Mental health professionals have been quick to caution the media. “There really is no clear association between Asperger's and violent behavior," psychologist Elizabeth Laugeson, an assistant clinical professor at the University of California, Los Angeles, told the Associated Press. And while some people on the autistic spectrum may have higher rates of aggressive behaviors (mostly yelling, emotional outbursts, pushing and shoving) than the general public, this in no way translates into the homocidal mania at Newtown and Isla Vista.
Adults and children are already wary of “aspies” and other children on the spectrum. They’re geeky, quiet, and don’t handle social engagement well. Because of this, they are already shunned by their peers and the targets of bullying, which is something they are not very well-equipped to handle, considering their neurological diagnoses. Putting this additional fear into the community—the notion that people with Asperger's are just a bunch of ticking time bombs—can be way too much for aspies or their families to handle. Living with the syndrome is already difficult for them as it is.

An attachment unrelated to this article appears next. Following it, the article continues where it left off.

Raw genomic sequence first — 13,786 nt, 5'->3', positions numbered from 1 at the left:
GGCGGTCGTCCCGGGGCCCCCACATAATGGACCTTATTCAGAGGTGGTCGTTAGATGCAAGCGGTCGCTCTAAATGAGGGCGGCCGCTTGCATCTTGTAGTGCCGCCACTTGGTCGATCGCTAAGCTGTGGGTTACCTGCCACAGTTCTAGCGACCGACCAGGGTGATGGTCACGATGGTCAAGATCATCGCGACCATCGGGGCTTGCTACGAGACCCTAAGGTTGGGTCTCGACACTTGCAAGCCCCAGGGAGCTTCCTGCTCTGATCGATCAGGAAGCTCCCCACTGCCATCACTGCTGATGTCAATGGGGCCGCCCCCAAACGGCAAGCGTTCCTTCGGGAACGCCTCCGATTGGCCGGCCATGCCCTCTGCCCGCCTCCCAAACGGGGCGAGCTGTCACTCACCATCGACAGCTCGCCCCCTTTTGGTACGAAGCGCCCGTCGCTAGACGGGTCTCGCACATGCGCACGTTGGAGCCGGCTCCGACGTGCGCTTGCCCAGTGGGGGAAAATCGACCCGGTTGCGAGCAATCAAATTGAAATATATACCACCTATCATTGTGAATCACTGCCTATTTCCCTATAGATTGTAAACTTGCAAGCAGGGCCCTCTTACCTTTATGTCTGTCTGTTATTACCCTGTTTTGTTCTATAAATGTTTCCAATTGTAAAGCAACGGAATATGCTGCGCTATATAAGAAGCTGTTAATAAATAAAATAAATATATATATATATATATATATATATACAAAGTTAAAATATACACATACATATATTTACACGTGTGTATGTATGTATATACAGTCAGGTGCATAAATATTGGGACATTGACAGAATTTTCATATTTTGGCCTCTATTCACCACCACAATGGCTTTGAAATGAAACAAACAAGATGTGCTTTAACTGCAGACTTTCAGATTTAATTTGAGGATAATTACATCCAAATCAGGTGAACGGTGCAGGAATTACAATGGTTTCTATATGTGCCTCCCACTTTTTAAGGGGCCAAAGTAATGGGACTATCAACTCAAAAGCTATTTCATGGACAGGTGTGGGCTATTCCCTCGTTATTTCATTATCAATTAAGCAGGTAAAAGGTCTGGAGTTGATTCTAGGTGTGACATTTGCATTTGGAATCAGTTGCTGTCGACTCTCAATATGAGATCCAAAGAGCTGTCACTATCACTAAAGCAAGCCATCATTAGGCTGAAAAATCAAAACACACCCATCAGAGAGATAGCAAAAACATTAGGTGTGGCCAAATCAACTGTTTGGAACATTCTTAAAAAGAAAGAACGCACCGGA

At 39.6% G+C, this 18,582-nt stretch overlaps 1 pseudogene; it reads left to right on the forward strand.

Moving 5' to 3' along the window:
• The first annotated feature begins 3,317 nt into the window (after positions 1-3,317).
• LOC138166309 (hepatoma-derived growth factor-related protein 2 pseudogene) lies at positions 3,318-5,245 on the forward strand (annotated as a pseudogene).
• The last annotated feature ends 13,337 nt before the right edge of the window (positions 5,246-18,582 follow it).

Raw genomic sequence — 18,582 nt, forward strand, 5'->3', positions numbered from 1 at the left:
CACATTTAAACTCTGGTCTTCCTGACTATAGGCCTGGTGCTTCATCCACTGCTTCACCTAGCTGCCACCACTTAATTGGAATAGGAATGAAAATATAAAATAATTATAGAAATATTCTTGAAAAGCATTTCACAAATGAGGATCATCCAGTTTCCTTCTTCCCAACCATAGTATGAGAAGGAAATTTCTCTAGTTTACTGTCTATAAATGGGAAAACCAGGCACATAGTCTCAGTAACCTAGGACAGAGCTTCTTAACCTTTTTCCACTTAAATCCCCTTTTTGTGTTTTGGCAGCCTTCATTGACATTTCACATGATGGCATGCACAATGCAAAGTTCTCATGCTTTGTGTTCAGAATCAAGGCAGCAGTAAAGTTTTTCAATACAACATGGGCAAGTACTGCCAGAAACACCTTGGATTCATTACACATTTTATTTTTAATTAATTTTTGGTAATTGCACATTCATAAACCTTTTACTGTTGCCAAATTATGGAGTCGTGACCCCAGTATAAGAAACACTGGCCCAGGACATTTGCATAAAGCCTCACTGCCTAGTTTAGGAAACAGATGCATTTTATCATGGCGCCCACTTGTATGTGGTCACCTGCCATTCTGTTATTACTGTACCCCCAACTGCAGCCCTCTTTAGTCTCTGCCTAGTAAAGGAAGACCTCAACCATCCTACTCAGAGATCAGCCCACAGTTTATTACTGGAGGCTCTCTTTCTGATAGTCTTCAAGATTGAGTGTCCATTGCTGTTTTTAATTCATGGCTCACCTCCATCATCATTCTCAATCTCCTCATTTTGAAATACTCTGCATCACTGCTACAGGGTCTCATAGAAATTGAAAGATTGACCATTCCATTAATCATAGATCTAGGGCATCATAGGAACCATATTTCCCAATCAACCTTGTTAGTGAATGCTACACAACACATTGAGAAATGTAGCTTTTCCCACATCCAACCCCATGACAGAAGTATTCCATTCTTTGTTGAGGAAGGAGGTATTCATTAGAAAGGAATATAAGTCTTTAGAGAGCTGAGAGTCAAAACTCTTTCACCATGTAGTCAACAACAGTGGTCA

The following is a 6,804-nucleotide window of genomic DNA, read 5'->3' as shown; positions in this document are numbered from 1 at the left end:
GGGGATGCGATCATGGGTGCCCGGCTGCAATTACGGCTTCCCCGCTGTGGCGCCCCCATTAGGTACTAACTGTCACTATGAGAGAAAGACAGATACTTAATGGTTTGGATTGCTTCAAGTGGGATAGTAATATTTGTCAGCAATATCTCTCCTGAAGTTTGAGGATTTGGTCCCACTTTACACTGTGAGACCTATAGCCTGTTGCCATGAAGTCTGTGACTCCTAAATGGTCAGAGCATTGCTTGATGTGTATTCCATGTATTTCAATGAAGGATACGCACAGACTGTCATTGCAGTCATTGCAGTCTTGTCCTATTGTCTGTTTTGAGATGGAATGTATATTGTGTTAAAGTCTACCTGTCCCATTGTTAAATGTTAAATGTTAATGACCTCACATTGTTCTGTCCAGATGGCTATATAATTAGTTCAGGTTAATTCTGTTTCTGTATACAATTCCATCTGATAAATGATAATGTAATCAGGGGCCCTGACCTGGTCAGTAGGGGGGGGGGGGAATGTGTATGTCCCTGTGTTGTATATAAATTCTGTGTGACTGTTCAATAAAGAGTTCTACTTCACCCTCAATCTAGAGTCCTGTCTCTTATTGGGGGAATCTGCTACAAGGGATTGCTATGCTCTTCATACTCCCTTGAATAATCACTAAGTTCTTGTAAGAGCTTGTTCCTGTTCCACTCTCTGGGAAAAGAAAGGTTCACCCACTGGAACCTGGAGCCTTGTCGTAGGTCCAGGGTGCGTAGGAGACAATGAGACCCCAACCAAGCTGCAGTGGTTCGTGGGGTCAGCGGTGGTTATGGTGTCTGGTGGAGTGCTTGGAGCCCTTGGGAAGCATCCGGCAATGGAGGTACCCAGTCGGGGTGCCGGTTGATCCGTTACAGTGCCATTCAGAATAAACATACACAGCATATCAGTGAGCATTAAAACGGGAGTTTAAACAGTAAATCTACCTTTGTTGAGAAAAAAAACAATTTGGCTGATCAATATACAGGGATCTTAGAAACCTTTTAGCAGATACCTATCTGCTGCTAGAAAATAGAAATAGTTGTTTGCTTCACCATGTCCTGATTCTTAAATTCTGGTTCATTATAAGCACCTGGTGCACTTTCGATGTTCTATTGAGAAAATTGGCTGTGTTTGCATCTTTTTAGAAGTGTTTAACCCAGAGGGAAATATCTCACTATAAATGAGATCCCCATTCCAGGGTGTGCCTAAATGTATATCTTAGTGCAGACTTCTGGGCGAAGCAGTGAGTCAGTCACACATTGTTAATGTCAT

6. Did Violent Video Games Turn Him Into A Killer?
Perhaps the people looking for answers should go to the killer’s own words and ask questions based on that. Thoughout the 141-page manifesto, Rodger talked about how he escaped, for years, into the world of violent video games as antidote to the pain, rejection and bullying that he experienced. This began in middle school, continued in high school, and through college. Rodger said that video games helped him create an alternative identity, especially “World of Warcraft,” where, as the game’s website describes, a “fallen titan… plotted to scour all life.”